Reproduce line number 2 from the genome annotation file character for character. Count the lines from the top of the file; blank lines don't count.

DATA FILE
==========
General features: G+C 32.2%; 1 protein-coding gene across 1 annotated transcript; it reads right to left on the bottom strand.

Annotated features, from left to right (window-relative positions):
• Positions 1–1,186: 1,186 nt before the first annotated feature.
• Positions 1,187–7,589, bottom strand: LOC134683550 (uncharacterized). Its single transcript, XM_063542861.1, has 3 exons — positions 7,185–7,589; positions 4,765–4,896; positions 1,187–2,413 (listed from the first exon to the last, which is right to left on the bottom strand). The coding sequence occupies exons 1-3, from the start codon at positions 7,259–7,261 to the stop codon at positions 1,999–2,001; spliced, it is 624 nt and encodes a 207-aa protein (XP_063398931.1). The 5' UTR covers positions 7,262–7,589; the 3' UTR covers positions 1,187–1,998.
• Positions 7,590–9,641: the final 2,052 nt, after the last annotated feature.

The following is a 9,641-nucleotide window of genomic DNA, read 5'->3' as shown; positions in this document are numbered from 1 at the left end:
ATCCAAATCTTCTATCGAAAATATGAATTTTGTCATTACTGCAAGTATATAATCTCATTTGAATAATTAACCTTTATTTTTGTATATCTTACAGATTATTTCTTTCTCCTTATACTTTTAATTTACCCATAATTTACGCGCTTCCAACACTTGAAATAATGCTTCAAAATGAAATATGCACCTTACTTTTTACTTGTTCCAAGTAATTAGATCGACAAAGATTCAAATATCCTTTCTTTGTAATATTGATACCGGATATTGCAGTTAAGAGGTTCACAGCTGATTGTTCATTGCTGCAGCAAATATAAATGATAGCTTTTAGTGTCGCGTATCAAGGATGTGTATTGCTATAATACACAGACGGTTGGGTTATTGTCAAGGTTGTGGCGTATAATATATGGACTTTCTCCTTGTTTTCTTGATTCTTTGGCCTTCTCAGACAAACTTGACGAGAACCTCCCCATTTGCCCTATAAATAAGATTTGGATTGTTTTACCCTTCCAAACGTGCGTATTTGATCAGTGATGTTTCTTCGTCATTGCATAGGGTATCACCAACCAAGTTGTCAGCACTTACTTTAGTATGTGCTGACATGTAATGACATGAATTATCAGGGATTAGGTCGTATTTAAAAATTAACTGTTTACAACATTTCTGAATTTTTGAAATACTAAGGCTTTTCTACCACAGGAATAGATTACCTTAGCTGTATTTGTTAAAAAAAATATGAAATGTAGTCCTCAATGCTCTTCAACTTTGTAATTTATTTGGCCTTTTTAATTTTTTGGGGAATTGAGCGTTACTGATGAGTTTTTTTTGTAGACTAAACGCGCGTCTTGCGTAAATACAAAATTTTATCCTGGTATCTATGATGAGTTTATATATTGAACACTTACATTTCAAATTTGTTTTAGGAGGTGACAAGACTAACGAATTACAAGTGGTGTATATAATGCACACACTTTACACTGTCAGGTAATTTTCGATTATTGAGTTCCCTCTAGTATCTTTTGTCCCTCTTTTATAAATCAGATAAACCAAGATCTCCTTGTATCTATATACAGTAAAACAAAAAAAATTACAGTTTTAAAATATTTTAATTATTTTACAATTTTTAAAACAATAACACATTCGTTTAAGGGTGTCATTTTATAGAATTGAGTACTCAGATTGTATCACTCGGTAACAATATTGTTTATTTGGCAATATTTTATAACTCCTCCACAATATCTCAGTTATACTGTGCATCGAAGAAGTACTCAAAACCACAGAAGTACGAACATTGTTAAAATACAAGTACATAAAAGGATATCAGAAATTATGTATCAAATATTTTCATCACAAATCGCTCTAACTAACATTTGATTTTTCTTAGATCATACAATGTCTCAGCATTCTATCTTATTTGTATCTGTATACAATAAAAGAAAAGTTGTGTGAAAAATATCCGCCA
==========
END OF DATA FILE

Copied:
Annotated features, from left to right (window-relative positions):